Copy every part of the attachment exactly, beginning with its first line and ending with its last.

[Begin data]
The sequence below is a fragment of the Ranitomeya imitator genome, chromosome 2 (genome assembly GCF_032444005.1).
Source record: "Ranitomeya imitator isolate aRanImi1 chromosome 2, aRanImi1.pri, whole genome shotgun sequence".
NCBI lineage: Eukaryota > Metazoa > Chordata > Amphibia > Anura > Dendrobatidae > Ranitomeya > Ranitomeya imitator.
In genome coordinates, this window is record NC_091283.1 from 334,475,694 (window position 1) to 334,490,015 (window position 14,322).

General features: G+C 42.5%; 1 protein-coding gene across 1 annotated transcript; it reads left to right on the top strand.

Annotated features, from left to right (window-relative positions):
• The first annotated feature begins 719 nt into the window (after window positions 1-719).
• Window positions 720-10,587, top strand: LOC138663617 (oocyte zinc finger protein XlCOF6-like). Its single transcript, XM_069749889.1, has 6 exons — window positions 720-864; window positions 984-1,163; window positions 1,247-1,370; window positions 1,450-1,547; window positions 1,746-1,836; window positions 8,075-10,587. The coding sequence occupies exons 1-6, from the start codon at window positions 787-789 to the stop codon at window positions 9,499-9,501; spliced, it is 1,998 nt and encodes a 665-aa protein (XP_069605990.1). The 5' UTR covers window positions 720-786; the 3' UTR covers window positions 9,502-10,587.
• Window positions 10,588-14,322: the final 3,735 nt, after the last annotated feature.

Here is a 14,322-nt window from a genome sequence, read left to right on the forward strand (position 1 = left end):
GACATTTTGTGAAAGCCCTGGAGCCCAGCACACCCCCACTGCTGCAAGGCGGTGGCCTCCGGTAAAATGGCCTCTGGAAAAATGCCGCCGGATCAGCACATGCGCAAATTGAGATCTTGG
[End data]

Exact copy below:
The sequence below is a fragment of the Ranitomeya imitator genome, chromosome 2 (genome assembly GCF_032444005.1).
Source record: "Ranitomeya imitator isolate aRanImi1 chromosome 2, aRanImi1.pri, whole genome shotgun sequence".
NCBI lineage: Eukaryota > Metazoa > Chordata > Amphibia > Anura > Dendrobatidae > Ranitomeya > Ranitomeya imitator.
In genome coordinates, this window is record NC_091283.1 from 334,475,694 (window position 1) to 334,490,015 (window position 14,322).

General features: G+C 42.5%; 1 protein-coding gene across 1 annotated transcript; it reads left to right on the top strand.

Annotated features, from left to right (window-relative positions):
• The first annotated feature begins 719 nt into the window (after window positions 1-719).
• Window positions 720-10,587, top strand: LOC138663617 (oocyte zinc finger protein XlCOF6-like). Its single transcript, XM_069749889.1, has 6 exons — window positions 720-864; window positions 984-1,163; window positions 1,247-1,370; window positions 1,450-1,547; window positions 1,746-1,836; window positions 8,075-10,587. The coding sequence occupies exons 1-6, from the start codon at window positions 787-789 to the stop codon at window positions 9,499-9,501; spliced, it is 1,998 nt and encodes a 665-aa protein (XP_069605990.1). The 5' UTR covers window positions 720-786; the 3' UTR covers window positions 9,502-10,587.
• Window positions 10,588-14,322: the final 3,735 nt, after the last annotated feature.

Here is a 14,322-nt window from a genome sequence, read left to right on the forward strand (position 1 = left end):
GACATTTTGTGAAAGCCCTGGAGCCCAGCACACCCCCACTGCTGCAAGGCGGTGGCCTCCGGTAAAATGGCCTCTGGAAAAATGCCGCCGGATCAGCACATGCGCAAATTGAGATCTTGG